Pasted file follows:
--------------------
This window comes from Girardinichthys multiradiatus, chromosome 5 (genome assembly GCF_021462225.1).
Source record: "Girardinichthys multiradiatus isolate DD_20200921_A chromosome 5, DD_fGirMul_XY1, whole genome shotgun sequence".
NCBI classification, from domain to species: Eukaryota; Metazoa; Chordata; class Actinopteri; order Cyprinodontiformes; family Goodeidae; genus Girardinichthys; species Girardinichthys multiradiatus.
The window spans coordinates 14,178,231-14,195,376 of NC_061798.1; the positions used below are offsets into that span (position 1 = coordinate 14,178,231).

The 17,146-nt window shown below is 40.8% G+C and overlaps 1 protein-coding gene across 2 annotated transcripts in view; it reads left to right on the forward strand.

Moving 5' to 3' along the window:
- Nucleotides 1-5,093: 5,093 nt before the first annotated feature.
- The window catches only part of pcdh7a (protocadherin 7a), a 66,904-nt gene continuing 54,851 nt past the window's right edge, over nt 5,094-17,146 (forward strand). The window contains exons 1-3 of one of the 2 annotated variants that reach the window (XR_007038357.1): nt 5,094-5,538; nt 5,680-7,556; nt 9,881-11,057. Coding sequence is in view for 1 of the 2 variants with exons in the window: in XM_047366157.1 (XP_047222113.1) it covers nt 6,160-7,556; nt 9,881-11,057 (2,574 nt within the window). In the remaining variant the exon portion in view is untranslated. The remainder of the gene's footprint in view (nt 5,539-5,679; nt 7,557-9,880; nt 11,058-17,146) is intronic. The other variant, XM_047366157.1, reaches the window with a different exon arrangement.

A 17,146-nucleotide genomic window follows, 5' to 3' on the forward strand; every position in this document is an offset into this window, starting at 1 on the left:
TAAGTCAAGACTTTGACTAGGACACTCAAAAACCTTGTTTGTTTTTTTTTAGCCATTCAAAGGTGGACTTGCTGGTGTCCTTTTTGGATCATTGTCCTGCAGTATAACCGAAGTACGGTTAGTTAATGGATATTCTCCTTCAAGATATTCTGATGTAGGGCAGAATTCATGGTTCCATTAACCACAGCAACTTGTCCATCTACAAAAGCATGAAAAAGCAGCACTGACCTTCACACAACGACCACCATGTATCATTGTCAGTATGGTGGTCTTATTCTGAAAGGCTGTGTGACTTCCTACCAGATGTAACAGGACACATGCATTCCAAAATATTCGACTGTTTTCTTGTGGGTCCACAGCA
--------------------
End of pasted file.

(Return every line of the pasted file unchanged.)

This window comes from Girardinichthys multiradiatus, chromosome 5 (genome assembly GCF_021462225.1).
Source record: "Girardinichthys multiradiatus isolate DD_20200921_A chromosome 5, DD_fGirMul_XY1, whole genome shotgun sequence".
NCBI classification, from domain to species: Eukaryota; Metazoa; Chordata; class Actinopteri; order Cyprinodontiformes; family Goodeidae; genus Girardinichthys; species Girardinichthys multiradiatus.
The window spans coordinates 14,178,231-14,195,376 of NC_061798.1; the positions used below are offsets into that span (position 1 = coordinate 14,178,231).

The 17,146-nt window shown below is 40.8% G+C and overlaps 1 protein-coding gene across 2 annotated transcripts in view; it reads left to right on the forward strand.

Moving 5' to 3' along the window:
- Nucleotides 1-5,093: 5,093 nt before the first annotated feature.
- The window catches only part of pcdh7a (protocadherin 7a), a 66,904-nt gene continuing 54,851 nt past the window's right edge, over nt 5,094-17,146 (forward strand). The window contains exons 1-3 of one of the 2 annotated variants that reach the window (XR_007038357.1): nt 5,094-5,538; nt 5,680-7,556; nt 9,881-11,057. Coding sequence is in view for 1 of the 2 variants with exons in the window: in XM_047366157.1 (XP_047222113.1) it covers nt 6,160-7,556; nt 9,881-11,057 (2,574 nt within the window). In the remaining variant the exon portion in view is untranslated. The remainder of the gene's footprint in view (nt 5,539-5,679; nt 7,557-9,880; nt 11,058-17,146) is intronic. The other variant, XM_047366157.1, reaches the window with a different exon arrangement.

A 17,146-nucleotide genomic window follows, 5' to 3' on the forward strand; every position in this document is an offset into this window, starting at 1 on the left:
TAAGTCAAGACTTTGACTAGGACACTCAAAAACCTTGTTTGTTTTTTTTTAGCCATTCAAAGGTGGACTTGCTGGTGTCCTTTTTGGATCATTGTCCTGCAGTATAACCGAAGTACGGTTAGTTAATGGATATTCTCCTTCAAGATATTCTGATGTAGGGCAGAATTCATGGTTCCATTAACCACAGCAACTTGTCCATCTACAAAAGCATGAAAAAGCAGCACTGACCTTCACACAACGACCACCATGTATCATTGTCAGTATGGTGGTCTTATTCTGAAAGGCTGTGTGACTTCCTACCAGATGTAACAGGACACATGCATTCCAAAATATTCGACTGTTTTCTTGTGGGTCCACAGCA